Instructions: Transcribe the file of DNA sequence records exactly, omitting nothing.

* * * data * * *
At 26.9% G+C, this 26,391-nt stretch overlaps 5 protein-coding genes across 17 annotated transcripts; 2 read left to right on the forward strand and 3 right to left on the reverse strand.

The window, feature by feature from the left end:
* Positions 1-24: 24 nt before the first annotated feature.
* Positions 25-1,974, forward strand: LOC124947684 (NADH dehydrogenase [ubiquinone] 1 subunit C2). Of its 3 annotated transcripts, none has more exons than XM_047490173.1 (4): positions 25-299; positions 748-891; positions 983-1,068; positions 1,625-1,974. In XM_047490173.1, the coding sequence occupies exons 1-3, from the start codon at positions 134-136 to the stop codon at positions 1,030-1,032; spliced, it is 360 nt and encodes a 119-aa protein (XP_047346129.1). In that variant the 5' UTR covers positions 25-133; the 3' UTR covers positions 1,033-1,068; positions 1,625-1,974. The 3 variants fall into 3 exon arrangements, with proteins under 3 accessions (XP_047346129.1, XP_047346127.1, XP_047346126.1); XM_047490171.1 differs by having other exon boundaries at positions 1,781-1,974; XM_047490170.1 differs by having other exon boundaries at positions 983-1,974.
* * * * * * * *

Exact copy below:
At 26.9% G+C, this 26,391-nt stretch overlaps 5 protein-coding genes across 17 annotated transcripts; 2 read left to right on the forward strand and 3 right to left on the reverse strand.

The window, feature by feature from the left end:
* Positions 1-24: 24 nt before the first annotated feature.
* Positions 25-1,974, forward strand: LOC124947684 (NADH dehydrogenase [ubiquinone] 1 subunit C2). Of its 3 annotated transcripts, none has more exons than XM_047490173.1 (4): positions 25-299; positions 748-891; positions 983-1,068; positions 1,625-1,974. In XM_047490173.1, the coding sequence occupies exons 1-3, from the start codon at positions 134-136 to the stop codon at positions 1,030-1,032; spliced, it is 360 nt and encodes a 119-aa protein (XP_047346129.1). In that variant the 5' UTR covers positions 25-133; the 3' UTR covers positions 1,033-1,068; positions 1,625-1,974. The 3 variants fall into 3 exon arrangements, with proteins under 3 accessions (XP_047346129.1, XP_047346127.1, XP_047346126.1); XM_047490171.1 differs by having other exon boundaries at positions 1,781-1,974; XM_047490170.1 differs by having other exon boundaries at positions 983-1,974.